I recently visited Jaguar Land Rover with Lord Green and was privileged to see the new production line for the Range Rover Evoque which launches on 4 July. Its manufacture at Halewood in Merseyside has created 1500 new jobs which is a great boost to the local economy and is testament to the fantastic reputation the plant has for excellent quality and lean manufacturing.
I saw some interesting touches. Each car uses 16kg of recycled plastic and the trim fabric used in the headlining is produced from recycled polyester sourced from recycled bottles and fabrics. As the line reaches its optimum level very shortly in the summer, they will be producing a car every 70 seconds!
75% of JLR’s turnover is exported and their sales to China saw a 95% leap last year to see that country overtake the UK as their second biggest market. One statistic though, I found quite staggering. 75% of all Land Rovers ever made (and they began production in 1948) are still on the road. How incredible is that? The Land Rover is truly a British icon and it seems that almost no matter where you go to around the world you will see Land Rovers, mostly at work. It is said that it’s virtually the only vehicle that you would feel at home in whilst driving through the fields or drawing up outside the opera. Britain has so may of these iconic products with fantastic global recognition and we need to celebrate them.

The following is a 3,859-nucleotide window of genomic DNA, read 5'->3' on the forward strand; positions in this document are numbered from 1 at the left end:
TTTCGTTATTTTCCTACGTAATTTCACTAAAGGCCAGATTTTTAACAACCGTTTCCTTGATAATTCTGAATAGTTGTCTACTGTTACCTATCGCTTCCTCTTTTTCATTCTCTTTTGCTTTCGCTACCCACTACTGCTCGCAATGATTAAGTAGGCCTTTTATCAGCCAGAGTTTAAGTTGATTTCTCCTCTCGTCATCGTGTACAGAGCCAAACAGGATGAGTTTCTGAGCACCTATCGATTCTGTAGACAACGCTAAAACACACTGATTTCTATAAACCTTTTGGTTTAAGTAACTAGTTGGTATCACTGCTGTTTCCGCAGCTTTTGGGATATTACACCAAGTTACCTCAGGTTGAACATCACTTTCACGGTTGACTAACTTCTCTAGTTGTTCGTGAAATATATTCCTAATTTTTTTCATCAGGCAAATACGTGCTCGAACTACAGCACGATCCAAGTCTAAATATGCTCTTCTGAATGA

You don’t achieve that iconic status, however, without real long term sustained investment in technology and Research & Development. We all know that internationally trading companies are significantly more innovative and spend much more on R&D than companies operating only in the domestic market but JLR take their commitment so seriously in this respect that they have invested over £1.5bn in R&D this year. This allows them to stay ahead of the competition and to launch such innovative new models as the Evoque.
I would love to drive one but my own personal quest is to find one of the original 1948 Land Rovers. 63 years later, the vehicles are as popular as ever and have stood the test of time because they have never stood still. They say innovate or die. Well if companies took a leaf out of the Land Rover book and invested in their R&D to keep ahead of the competition we may even see more of those great British icons of today gracing our streets in another 60 years’ time. I wish I could be around to see them but knowing that they will be around will be reward enough, knowing that the UK has maintained its world leading manufacturing capability and its entrepreneurial spirit in world markets.